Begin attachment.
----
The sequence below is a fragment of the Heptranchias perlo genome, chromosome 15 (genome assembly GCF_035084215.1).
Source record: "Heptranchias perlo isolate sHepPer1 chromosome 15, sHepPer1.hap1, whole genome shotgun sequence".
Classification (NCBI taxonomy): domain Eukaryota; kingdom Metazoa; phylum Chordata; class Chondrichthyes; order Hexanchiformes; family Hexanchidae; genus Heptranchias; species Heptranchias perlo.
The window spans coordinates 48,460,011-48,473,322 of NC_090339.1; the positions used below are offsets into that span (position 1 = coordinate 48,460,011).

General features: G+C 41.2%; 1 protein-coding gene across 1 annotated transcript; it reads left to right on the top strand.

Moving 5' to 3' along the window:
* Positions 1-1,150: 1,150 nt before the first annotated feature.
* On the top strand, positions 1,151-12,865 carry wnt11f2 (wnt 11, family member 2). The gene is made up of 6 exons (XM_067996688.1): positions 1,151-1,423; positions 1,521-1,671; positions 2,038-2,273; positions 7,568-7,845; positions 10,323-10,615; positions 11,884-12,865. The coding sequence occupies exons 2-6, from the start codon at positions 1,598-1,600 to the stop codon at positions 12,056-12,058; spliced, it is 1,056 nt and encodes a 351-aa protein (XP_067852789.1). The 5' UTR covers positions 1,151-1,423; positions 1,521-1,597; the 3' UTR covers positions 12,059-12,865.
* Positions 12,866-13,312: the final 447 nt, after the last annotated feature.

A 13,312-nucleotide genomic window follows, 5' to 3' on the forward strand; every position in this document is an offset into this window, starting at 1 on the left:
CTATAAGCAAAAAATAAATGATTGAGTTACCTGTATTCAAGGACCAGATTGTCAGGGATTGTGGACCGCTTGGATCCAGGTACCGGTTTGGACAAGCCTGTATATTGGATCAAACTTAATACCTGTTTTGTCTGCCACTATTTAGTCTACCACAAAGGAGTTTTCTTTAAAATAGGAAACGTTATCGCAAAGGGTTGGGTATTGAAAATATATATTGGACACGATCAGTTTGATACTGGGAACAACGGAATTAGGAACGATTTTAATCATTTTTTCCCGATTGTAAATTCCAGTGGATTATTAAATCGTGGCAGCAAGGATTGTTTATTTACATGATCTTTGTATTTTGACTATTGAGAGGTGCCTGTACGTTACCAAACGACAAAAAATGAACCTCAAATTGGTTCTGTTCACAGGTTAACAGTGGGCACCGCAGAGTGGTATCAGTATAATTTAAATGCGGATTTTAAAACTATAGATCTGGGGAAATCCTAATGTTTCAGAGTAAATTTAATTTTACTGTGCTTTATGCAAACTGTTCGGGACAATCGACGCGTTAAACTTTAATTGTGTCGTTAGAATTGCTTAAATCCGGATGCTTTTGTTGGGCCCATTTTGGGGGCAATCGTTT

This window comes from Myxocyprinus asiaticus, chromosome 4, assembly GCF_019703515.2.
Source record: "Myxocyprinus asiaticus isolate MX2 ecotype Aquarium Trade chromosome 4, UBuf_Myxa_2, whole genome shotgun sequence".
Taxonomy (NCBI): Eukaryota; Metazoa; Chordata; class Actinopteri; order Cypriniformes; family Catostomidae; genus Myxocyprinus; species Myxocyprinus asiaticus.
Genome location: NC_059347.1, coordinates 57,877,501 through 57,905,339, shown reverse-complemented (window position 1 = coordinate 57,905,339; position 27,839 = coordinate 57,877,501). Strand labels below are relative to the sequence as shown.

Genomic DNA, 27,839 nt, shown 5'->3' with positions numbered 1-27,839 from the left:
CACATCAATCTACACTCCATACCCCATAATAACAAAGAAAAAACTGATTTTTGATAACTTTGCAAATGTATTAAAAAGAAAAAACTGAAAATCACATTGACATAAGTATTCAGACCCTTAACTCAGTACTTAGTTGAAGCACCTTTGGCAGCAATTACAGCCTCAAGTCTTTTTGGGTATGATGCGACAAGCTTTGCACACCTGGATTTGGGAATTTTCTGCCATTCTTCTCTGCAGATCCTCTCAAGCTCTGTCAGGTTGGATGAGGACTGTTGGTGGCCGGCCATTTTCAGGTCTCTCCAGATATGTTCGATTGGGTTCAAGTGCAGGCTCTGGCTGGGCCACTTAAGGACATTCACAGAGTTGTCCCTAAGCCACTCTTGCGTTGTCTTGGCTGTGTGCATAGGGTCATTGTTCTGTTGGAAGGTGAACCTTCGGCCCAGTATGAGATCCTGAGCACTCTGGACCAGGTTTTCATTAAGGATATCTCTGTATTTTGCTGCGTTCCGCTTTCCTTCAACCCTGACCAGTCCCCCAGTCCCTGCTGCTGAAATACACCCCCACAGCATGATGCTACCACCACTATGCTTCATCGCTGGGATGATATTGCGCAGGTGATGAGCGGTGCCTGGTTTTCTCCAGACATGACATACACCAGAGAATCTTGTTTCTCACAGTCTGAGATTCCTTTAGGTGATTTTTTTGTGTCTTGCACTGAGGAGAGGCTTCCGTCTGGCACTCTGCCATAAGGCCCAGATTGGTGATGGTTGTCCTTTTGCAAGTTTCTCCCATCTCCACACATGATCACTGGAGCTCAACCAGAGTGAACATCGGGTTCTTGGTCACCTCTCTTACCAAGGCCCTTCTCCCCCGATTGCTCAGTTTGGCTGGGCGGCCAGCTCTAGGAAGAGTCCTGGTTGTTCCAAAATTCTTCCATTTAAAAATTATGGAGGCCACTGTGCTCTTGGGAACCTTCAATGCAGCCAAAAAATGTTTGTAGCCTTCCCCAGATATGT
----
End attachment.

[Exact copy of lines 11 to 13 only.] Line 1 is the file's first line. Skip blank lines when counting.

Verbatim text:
CTATAAGCAAAAAATAAATGATTGAGTTACCTGTATTCAAGGACCAGATTGTCAGGGATTGTGGACCGCTTGGATCCAGGTACCGGTTTGGACAAGCCTGTATATTGGATCAAACTTAATACCTGTTTTGTCTGCCACTATTTAGTCTACCACAAAGGAGTTTTCTTTAAAATAGGAAACGTTATCGCAAAGGGTTGGGTATTGAAAATATATATTGGACACGATCAGTTTGATACTGGGAACAACGGAATTAGGAACGATTTTAATCATTTTTTCCCGATTGTAAATTCCAGTGGATTATTAAATCGTGGCAGCAAGGATTGTTTATTTACATGATCTTTGTATTTTGACTATTGAGAGGTGCCTGTACGTTACCAAACGACAAAAAATGAACCTCAAATTGGTTCTGTTCACAGGTTAACAGTGGGCACCGCAGAGTGGTATCAGTATAATTTAAATGCGGATTTTAAAACTATAGATCTGGGGAAATCCTAATGTTTCAGAGTAAATTTAATTTTACTGTGCTTTATGCAAACTGTTCGGGACAATCGACGCGTTAAACTTTAATTGTGTCGTTAGAATTGCTTAAATCCGGATGCTTTTGTTGGGCCCATTTTGGGGGCAATCGTTT

This window comes from Myxocyprinus asiaticus, chromosome 4, assembly GCF_019703515.2.
Source record: "Myxocyprinus asiaticus isolate MX2 ecotype Aquarium Trade chromosome 4, UBuf_Myxa_2, whole genome shotgun sequence".